My last name is Wollam. I have traced my ancestory back to Jacob Wollam, a head of family in North Carolina in the early 1800s. I also did a search a few years ago for my dad as a birthday present and I can remember there was a Wollam in Virginia as well in the mid 1600s. Being an usual name, I truly believe they are related. And I further believe that Wollam is a variation of Walloon. If someone could confirm this, I would be grateful.

Lois Wilson on May 01, 2016:

My ancestor, Hester Mahieu, married Francis Cooke who came to Plymouth on the Mayflower with their son John. She and the other children arrived on the ship Anne 2 or 3 years later. She was a Walloon from Belgium who went to Holland to escape religious persecution.

yvdc17a on May 11, 2013:

@anonymous: Yes French Huguentos are French Protestants and a lot of them migrated to England. I believe that John Welsley was a french Huguenot. But don't quote me.

Respectfully yours,

anonymous on May 08, 2013:

As I was going through boxes, I came across a copy of family genealogy, the LaRoe (LaRoux) family. I had always thought my family was French Hugenot. They may be, but after re-reading it, I believe they were Walloon and immigrated with some of the original dutch families to settle New Amsterdam. This would explain why the family intermarried with the Dutch families there. My question for anyone knowledgeable is this. Is the term French Hugenot only a term given to Prostestant christians rather than an ethnic group, while Walloon is an ethnic group of peoples living in Belgium? Some of the information I have comes from documentation of my ancestor Jacques LeRoux who settled in New Harlem in the 1600's and in 1677 joined the Dutch Church in New Amsterdam.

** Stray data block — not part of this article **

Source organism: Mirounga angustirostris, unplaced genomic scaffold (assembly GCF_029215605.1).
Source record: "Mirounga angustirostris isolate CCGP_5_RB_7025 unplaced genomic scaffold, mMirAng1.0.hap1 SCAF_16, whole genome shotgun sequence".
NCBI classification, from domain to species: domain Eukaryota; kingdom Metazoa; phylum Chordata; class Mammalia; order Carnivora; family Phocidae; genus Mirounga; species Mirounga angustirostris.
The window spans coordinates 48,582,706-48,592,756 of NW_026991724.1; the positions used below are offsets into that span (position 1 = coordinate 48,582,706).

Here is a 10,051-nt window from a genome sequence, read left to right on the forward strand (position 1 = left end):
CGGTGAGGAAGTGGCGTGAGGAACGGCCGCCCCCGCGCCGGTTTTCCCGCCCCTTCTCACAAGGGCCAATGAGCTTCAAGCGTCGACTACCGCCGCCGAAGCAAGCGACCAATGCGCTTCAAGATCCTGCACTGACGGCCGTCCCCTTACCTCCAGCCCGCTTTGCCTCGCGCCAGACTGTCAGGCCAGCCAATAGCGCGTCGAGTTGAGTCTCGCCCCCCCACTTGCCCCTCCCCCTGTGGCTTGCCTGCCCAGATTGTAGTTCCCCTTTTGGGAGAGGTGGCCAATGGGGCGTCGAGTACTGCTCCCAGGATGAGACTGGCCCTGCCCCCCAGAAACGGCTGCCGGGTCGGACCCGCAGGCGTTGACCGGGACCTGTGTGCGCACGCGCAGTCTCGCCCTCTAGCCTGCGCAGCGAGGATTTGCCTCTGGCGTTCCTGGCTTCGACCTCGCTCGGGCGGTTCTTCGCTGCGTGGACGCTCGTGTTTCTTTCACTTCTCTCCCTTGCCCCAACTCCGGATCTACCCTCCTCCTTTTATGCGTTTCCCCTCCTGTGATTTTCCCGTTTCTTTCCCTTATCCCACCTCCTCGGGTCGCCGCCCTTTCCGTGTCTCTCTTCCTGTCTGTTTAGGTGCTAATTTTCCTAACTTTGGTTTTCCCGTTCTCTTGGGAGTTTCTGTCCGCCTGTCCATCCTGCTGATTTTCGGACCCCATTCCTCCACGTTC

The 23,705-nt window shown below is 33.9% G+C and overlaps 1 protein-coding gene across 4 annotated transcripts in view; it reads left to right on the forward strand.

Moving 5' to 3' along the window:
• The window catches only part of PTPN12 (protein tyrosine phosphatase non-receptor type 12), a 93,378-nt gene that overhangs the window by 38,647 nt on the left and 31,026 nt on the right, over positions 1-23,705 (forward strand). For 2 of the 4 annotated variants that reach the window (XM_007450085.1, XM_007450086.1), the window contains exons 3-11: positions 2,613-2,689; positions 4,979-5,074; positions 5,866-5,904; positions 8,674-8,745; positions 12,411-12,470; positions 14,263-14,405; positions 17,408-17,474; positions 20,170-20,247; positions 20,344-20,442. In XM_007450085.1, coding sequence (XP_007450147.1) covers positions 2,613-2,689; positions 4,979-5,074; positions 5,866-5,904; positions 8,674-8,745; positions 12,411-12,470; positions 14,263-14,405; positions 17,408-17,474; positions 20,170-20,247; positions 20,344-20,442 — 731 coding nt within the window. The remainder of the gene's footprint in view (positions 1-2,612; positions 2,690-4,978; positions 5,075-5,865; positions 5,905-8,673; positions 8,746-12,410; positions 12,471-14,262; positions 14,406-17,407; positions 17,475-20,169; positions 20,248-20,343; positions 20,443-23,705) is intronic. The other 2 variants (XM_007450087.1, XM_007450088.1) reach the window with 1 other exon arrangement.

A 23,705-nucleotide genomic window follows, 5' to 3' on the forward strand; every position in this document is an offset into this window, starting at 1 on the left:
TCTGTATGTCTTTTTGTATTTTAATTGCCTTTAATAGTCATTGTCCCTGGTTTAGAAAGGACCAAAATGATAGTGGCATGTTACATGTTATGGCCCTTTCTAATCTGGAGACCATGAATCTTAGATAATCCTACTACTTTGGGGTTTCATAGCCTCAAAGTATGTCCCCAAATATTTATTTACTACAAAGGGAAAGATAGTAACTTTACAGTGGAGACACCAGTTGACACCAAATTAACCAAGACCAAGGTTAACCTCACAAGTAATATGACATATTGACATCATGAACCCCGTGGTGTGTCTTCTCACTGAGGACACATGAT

yvdc17a on April 25, 2013:

@anonymous: Thanks Christine. I will check that out.

MJ

anonymous on April 24, 2013:

@anonymous: You could try the records of the Huguenot Society of Great Brita

in. They hsve just located my mother's family name in their documents dating back to 1560. Good luck.

Christine , UK

anonymous on February 28, 2013:

@anonymous: Dear Mary Jane, I am interested to see your Waterford-Huguenot connection. My Irish grandfather was from Waterford. Through my y DNA, Curtis surname, protestant heritage, continuity of time and place, and (incomplete) paper trails, I have established my descent from the Du Bois settlers in America, through Catherine Billieu who married Richard Curtice, grandson of the master mariner of the Virginia Company of London. I would be glad to compare notes with you. David Curtis pjdcurtis@bigpond.com

anonymous on December 28, 2012:

I live on Walloomsac Road, near the Walloomsac River in Vermont just a few miles from the new York state line and the village (hamlet) of Walloomsac, New York and Hoosic Falls, New York all of which I believe to be early Walloon settlements long before Vermont became a state. I also believe that Walloonne was later spelled with an "M' making the two nn spelling similar to v v in a w. Historians here dismiss any Walloon settlement and claim the river is called by an American Indian name derived from Walloonschaick. I disagree and believe that the earliest settlers between the Hudson and Connecticut Rivers was Walloon before the British arrived. If anyone knows of this Walloon settlement here East of the Hudson River in the area of Walloomsac, New York please make some comments or reply. It should also be noted that the so-called Battle of Bennington was actually a skirmish in the hamlet of Walloomsac, New York and rightfully should be called the Battle of Walloomsac. The original battlefield is actually in Walloomsac, New York but has been greatly expanded into a battle that turned the American Revolution against the British. It would then be Walloonies instead of Green Mountain Boys that defeated the Prussian troops heading for Bennington, New Hampshire (not Vermont in 1776) to purchase horses, supplies and medical provisions and were ambushed by Walloon farmers living on the Walloomsac River miles away from Bennington, NH. Any comments on this? Any historians with further information?

anonymous on May 04, 2012: